The purpose of the amendment moved by the noble Lord, Lord Hodgson of Astley Abbotts, is described as being to probe the adequacy of information provided to Parliament on criminal conduct authorisations and to probe the efficacy of the authorisations.
I think that this comes back to the issue of transparency. To be a little more particular, will we be told in advance, during the passage of the Bill, precisely what kind of information about criminal conduct authorisations will be provided to us and to the public by the Investigatory Powers Commissioner in the annual report or other reports? At the moment, I am not clear about what information will be provided and what it will cover, and whether it will give us a feel for what is happening over criminal conduct authorisations or whether we will be told that the information provided will be limited and that, on grounds of security, it cannot be disclosed.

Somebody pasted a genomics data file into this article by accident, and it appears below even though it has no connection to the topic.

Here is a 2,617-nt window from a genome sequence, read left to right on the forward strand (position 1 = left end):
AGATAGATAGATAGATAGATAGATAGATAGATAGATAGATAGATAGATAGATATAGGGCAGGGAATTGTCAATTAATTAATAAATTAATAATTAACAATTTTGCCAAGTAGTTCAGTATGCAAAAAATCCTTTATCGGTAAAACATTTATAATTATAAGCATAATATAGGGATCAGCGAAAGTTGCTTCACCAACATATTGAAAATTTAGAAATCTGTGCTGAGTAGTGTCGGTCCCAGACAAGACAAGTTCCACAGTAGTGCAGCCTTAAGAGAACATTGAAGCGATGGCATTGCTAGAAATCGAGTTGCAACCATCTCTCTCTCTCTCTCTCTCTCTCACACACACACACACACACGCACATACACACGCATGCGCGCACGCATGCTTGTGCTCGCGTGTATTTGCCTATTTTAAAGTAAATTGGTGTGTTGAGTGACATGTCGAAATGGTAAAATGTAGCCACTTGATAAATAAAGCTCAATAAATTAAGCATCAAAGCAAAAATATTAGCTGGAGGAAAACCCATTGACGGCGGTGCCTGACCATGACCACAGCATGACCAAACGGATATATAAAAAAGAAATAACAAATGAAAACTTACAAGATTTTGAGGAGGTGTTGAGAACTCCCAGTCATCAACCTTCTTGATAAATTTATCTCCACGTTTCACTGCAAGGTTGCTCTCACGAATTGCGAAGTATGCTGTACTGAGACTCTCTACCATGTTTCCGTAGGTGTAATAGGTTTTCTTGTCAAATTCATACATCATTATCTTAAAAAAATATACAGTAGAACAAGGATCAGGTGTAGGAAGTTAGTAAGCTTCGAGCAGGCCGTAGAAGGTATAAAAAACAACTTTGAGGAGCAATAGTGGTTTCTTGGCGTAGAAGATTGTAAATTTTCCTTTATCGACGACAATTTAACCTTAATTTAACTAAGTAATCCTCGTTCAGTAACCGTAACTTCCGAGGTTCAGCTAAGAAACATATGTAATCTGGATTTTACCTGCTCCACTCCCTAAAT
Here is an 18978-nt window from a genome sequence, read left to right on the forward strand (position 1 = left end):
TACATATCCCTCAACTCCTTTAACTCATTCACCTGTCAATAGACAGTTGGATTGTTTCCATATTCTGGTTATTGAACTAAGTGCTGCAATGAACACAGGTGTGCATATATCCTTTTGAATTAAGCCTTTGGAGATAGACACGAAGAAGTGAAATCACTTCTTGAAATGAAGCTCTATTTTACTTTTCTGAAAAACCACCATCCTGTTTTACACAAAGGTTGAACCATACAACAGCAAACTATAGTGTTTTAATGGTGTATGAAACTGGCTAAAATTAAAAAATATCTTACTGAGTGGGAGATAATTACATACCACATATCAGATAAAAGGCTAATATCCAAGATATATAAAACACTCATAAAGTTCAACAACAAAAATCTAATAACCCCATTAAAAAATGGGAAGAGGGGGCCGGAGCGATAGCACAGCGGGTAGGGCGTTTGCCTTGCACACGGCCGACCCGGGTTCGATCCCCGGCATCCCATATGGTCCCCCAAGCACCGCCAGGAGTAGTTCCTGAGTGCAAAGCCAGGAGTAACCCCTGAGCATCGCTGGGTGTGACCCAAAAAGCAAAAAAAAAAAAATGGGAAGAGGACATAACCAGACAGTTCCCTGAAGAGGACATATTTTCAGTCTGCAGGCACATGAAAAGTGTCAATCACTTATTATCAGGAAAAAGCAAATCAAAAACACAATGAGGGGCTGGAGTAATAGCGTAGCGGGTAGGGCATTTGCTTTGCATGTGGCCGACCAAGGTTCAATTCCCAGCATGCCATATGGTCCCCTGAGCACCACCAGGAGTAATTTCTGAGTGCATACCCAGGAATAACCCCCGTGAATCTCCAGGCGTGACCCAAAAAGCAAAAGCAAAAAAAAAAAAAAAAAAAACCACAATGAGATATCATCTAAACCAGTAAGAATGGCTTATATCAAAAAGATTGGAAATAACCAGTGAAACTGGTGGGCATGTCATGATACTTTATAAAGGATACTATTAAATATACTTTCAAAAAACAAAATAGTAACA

I hope that, at least in their response either to this amendment or on Report, the Government will be prepared to spell out what information will and will not be provided so that we all know where we stand on this issue.
My Lords, I thank all noble Lords for the points they have made. To take the penultimate point raised by the noble Lord, Lord Rosser, I hope that I can provide some of that clarity this afternoon.